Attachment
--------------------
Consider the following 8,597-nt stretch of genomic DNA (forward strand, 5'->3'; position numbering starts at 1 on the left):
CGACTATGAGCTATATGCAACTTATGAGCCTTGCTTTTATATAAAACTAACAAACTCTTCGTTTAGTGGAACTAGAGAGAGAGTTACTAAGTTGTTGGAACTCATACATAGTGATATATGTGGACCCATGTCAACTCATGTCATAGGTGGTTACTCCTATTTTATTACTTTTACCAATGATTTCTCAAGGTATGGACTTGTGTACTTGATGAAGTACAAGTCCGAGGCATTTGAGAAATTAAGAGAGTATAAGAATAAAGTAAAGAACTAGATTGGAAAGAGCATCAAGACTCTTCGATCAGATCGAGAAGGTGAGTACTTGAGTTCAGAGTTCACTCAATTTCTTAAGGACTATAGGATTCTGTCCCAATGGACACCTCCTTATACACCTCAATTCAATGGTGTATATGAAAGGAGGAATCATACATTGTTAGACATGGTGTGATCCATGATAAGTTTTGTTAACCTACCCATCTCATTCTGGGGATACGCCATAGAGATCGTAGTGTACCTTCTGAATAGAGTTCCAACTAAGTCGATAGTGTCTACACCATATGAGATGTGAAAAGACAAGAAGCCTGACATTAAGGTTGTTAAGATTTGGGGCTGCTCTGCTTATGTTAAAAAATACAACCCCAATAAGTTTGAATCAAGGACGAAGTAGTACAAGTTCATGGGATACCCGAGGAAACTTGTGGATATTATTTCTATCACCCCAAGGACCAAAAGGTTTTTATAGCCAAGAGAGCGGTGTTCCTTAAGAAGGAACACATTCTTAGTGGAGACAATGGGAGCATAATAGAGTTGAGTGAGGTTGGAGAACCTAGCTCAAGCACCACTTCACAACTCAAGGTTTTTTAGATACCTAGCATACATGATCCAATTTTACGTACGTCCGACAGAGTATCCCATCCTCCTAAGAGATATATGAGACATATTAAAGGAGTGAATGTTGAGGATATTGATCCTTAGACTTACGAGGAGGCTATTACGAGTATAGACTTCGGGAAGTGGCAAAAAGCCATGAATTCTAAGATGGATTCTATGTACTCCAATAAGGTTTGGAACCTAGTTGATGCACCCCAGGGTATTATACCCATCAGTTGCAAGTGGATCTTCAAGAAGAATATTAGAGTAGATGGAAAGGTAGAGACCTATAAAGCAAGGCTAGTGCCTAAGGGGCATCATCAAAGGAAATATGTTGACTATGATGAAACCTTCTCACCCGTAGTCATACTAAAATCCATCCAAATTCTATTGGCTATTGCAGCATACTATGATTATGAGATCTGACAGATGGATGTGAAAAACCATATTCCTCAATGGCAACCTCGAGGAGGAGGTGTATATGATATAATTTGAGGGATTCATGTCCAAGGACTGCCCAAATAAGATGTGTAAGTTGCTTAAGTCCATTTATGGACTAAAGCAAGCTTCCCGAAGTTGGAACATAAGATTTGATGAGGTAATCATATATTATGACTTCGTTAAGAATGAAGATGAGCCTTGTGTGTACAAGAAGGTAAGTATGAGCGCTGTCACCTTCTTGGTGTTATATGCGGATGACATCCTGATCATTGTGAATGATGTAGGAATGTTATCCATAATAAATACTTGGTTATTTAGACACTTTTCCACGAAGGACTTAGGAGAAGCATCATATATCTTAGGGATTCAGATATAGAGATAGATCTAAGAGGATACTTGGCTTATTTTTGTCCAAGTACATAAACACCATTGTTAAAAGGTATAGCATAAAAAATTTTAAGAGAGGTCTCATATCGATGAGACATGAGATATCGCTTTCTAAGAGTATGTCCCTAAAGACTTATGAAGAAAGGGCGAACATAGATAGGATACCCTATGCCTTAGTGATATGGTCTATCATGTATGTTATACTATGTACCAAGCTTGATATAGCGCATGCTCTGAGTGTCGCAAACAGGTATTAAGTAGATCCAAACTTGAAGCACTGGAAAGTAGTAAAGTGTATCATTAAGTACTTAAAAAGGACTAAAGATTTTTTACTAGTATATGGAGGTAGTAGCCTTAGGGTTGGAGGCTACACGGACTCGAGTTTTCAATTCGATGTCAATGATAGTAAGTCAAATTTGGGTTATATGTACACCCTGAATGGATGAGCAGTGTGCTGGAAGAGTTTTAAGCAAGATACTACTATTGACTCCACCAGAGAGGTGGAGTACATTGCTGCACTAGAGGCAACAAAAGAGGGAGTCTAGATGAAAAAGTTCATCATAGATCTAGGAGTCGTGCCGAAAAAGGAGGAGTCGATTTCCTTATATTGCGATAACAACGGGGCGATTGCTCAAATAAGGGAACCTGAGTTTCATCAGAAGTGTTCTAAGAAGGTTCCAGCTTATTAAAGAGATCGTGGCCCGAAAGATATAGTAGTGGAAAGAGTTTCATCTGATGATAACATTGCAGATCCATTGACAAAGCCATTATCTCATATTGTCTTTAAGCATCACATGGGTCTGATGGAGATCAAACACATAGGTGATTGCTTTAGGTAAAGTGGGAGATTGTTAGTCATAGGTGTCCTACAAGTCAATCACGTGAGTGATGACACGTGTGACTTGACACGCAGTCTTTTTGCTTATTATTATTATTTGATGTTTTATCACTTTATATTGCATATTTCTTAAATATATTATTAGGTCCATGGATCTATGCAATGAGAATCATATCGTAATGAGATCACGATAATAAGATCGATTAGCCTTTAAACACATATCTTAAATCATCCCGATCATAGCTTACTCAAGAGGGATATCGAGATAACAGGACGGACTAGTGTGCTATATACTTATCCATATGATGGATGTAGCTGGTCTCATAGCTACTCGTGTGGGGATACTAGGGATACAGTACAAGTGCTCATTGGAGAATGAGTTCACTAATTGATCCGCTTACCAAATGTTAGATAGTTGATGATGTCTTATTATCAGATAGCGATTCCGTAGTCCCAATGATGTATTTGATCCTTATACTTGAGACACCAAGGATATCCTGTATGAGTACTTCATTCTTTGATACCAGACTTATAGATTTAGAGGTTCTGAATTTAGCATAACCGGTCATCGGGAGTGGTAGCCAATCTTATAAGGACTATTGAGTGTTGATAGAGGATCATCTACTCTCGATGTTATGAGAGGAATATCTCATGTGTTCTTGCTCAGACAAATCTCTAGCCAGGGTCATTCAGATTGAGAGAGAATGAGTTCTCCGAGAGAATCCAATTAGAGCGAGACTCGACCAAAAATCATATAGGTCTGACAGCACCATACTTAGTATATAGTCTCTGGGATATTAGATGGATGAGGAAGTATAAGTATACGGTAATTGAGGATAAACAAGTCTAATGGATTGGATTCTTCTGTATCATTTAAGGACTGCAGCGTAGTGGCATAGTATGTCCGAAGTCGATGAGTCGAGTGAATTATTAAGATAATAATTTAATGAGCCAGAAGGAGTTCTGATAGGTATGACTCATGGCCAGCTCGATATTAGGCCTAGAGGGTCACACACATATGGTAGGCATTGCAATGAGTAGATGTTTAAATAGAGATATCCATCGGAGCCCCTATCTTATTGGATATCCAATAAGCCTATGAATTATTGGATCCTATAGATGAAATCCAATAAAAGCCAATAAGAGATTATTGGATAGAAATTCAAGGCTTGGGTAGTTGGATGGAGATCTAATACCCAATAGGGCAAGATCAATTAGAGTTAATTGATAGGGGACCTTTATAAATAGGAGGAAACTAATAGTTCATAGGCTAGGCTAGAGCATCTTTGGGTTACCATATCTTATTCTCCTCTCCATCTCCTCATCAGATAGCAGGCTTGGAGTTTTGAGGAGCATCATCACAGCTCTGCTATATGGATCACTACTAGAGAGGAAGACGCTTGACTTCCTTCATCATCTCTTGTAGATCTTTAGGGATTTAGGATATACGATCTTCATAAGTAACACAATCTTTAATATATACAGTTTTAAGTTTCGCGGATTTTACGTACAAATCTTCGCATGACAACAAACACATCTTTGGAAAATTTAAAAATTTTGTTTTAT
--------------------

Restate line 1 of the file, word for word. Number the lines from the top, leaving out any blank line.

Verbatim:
Consider the following 8,597-nt stretch of genomic DNA (forward strand, 5'->3'; position numbering starts at 1 on the left):